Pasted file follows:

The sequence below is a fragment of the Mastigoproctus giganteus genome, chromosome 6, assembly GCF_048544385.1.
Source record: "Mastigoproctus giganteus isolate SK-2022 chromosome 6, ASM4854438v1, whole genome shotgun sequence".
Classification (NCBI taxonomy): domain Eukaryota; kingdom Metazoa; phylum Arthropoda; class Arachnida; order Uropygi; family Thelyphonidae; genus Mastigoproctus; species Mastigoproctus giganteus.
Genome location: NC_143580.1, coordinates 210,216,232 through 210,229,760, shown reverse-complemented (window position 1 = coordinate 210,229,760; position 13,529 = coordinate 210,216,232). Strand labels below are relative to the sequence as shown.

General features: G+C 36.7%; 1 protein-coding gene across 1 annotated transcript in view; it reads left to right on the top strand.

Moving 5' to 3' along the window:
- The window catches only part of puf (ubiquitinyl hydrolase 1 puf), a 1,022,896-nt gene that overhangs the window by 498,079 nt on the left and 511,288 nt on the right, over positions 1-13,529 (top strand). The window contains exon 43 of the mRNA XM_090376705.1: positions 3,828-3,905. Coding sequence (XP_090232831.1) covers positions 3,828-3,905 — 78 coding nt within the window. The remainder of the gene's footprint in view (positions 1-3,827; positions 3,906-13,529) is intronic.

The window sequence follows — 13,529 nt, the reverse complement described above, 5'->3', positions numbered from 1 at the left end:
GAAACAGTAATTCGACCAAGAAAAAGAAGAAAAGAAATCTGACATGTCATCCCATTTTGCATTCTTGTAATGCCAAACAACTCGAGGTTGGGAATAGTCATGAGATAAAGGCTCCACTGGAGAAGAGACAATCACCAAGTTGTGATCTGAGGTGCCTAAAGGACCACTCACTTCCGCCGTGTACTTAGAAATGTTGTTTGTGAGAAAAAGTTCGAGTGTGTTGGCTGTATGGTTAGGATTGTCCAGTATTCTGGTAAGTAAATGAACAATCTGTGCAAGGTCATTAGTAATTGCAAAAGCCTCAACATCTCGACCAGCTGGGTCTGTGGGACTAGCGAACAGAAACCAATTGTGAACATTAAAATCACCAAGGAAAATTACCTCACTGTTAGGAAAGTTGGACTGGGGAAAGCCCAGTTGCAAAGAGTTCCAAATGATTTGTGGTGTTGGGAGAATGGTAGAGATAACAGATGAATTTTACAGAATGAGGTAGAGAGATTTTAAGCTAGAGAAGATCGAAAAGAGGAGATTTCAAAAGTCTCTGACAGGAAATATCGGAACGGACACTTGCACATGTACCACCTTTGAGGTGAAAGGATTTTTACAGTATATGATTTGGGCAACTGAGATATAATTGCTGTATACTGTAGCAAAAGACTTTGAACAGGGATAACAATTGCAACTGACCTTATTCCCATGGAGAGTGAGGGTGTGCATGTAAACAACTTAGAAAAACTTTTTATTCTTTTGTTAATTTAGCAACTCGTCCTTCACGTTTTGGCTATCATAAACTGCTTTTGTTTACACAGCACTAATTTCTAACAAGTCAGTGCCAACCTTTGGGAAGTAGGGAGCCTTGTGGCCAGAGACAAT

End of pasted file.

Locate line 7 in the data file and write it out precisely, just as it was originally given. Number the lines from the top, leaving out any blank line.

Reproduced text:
- The window catches only part of puf (ubiquitinyl hydrolase 1 puf), a 1,022,896-nt gene that overhangs the window by 498,079 nt on the left and 511,288 nt on the right, over positions 1-13,529 (top strand). The window contains exon 43 of the mRNA XM_090376705.1: positions 3,828-3,905. Coding sequence (XP_090232831.1) covers positions 3,828-3,905 — 78 coding nt within the window. The remainder of the gene's footprint in view (positions 1-3,827; positions 3,906-13,529) is intronic.